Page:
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From the Flobert BB cap to the .300 AAC Blackout, the self-contained rifle cartridge has made huge changes over the past century and a half. And while every part of the cartridge has changed, the ammunition still works the same. Learn More

Rifle History

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The history of modern rifle ammo roots all the way back to the rimfire Flobert BB cap of France in the 1840s. This cartridge in .22 caliber was developed for indoor shooting, and was the cartridge on which all other rimfire rounds were based. Over the course of time, manufacturers adopted rimfire cartridges to be fired from rifles as small as .22 caliber to as large as .58 caliber. Shooters liked these rimfire cartridges right away, as they were faster and easier to reload in rifles than with a muzzle loader. It was also easier to transport and store.

Winchester introduced their .44 Winchester in 1873, which later came to be called the .44-40 – the first rifle cartridge to enjoy commercial success. It wasn't long before other companies started to develop ammunition for their own rifles, and for competitors' rifles as well. The .45 Colt and the .45-70 are two of the most famous rifle cartridges from 1873.

Smokeless powder was introduced less than 20 years later, and the first commercially successful cartridge to use it was the .30-30 Winchester, released in 1895. Just over 10 years later, the immensely popular .30-06 was released and then adopted by the U.S. military, where it served for over 60 years. Cartridge development was a booming business in the late 19th and early 20th centuries, years that saw the introduction of smokeless powder and rimmed cartridges.

Cartridges and cases continued to grow in size until 1921, at which point we reached the pinnacle with the .50 Browning Machine Gun cartridge. This massive cartridge was not introduced for rifles, but began the trend toward smaller cartridges – mostly possible thanks to continuing advancements in powder, materials and bullet design.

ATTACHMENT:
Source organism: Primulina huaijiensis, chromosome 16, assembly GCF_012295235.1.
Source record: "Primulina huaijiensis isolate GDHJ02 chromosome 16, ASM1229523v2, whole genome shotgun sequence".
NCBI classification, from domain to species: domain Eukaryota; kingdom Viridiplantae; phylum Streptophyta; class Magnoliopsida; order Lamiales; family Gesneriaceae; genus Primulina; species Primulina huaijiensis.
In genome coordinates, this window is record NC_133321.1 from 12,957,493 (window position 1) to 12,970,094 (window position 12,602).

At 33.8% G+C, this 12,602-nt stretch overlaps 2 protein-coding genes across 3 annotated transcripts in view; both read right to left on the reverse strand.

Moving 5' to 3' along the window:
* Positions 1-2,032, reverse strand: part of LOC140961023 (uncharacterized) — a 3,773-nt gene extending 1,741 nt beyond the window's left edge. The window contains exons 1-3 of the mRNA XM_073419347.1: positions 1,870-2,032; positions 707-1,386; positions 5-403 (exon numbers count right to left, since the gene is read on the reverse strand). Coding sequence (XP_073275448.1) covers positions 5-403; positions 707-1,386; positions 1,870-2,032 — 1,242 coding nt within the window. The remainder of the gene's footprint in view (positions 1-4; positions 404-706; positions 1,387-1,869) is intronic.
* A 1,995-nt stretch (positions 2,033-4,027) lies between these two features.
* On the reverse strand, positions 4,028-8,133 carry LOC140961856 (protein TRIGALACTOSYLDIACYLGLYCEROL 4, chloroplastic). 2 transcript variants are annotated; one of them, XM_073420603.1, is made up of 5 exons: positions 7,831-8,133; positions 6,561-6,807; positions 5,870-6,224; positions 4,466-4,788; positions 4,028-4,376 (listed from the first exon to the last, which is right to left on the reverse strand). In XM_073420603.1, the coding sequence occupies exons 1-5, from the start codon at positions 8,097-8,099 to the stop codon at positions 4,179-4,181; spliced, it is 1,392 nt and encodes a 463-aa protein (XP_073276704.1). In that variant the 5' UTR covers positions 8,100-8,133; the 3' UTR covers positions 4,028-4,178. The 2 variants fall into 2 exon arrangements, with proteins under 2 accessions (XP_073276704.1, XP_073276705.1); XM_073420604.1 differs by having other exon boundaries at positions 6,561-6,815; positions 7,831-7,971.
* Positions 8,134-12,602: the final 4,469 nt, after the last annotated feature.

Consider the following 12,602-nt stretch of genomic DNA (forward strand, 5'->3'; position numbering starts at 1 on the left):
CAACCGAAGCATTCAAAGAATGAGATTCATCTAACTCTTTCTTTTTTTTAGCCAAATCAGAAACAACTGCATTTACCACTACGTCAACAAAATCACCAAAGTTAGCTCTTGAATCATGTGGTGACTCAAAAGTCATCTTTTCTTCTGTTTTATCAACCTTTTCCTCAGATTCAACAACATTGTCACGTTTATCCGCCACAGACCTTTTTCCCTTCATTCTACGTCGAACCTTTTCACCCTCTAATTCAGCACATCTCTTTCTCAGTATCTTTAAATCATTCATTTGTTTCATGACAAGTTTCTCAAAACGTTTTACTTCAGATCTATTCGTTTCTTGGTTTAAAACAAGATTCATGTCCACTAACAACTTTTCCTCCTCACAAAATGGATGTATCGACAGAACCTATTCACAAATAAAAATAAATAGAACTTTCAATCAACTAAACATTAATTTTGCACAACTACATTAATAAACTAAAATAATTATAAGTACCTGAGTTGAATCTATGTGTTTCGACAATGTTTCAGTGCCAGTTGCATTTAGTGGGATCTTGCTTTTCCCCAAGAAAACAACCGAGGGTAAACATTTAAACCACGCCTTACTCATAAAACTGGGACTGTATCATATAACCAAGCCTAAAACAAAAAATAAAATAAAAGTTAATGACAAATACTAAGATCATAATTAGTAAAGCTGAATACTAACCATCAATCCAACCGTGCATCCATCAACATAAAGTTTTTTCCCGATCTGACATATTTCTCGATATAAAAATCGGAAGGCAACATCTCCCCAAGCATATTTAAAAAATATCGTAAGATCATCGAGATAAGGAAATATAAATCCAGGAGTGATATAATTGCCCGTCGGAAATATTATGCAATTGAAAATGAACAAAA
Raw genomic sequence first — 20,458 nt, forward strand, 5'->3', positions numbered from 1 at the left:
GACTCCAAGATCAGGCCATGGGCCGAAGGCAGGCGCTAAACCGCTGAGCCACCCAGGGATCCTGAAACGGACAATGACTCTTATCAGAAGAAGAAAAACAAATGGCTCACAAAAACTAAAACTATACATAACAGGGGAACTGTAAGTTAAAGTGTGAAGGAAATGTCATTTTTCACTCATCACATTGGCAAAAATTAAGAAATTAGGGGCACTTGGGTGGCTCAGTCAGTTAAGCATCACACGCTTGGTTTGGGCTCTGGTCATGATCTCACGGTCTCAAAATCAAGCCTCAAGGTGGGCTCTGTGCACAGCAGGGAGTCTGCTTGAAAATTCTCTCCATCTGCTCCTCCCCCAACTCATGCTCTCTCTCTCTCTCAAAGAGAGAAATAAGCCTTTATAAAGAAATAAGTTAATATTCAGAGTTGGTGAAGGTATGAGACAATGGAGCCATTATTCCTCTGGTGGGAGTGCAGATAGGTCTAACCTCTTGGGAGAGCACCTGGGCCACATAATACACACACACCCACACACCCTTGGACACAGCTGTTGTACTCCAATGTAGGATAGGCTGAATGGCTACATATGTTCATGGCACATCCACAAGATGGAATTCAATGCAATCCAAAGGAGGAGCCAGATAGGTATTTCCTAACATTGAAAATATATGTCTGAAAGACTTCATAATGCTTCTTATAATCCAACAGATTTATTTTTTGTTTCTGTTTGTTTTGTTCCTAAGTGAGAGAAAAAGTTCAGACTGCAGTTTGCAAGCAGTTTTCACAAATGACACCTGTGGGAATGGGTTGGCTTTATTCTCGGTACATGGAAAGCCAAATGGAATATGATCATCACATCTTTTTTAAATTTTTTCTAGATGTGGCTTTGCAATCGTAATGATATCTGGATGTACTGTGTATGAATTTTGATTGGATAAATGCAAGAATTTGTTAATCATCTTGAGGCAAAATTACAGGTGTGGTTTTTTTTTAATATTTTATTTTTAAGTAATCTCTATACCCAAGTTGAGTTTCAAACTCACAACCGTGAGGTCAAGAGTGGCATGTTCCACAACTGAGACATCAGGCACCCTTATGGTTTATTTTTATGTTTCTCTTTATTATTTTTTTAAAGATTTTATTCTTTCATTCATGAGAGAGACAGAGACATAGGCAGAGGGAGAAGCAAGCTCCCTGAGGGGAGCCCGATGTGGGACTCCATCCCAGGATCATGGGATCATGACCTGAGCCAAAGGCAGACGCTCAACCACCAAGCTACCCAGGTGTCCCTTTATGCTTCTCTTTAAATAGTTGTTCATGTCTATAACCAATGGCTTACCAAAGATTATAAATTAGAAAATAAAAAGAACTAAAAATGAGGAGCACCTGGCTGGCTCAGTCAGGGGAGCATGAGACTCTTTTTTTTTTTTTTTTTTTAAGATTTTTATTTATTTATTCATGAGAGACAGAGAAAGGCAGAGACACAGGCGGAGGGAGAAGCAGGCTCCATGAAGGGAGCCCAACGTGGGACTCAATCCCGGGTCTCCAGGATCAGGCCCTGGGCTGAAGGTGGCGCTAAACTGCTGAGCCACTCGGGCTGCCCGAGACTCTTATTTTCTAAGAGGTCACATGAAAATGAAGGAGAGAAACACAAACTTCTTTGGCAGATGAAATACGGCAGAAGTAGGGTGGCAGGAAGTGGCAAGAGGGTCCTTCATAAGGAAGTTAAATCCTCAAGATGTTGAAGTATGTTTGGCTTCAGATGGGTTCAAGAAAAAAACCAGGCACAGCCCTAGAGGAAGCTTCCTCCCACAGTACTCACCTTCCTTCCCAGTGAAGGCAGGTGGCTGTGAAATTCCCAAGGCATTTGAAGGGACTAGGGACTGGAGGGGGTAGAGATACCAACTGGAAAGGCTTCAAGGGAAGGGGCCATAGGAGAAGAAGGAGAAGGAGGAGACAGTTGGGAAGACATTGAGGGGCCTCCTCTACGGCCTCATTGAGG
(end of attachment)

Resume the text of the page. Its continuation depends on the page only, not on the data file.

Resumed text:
The .270 Winchester, introduced in 1925, is a good example of a smaller cartridge. It's a medium bore cartridge that continues to be among the most well-known and often-used rounds for hunting in North America. National militaries around the world also drove the development and advancement of rifle ammunition, especially during the 1940s, when the .30 Carbine and the 7.62x39mm appeared.

The 1950s and 1960s were innovative times for ammunition, particularly for the Winchester company. Among Winchester's releases during these decades were the .22 Winchester Magnum Rimfire, .243, .300 Winchester Magnum, .308, and .458 Winchester Magnum – and they have remained in great demand since, making them some of the cheapest rifle rounds.

While the 70s did not see much innovation for rifle ammunition, its most notable cartridge was the 5.45x39mm. The 1980s and 1990s saw bore sizes growing and cartridge power increasing again with the 7mm-08 Remington and .338 Lapua leading the pack of the "bigger, faster, heavier" cartridges of the era.

Since the start of the new millennium, new cartridges have been scarce, and it's especially hard to speak of any real game changers. If there were one great cartridge we should expect to see being produced in another 50 years, it will likely be the .300 AAC Blackout. As the old saying goes: "The more things change, the more they stay the same." Rifle ammo has changed immensely in the past century, but after all is said and done, it still just boils down to brass, powder, primer and bullet.

Molly Carter
Written by
Molly Carter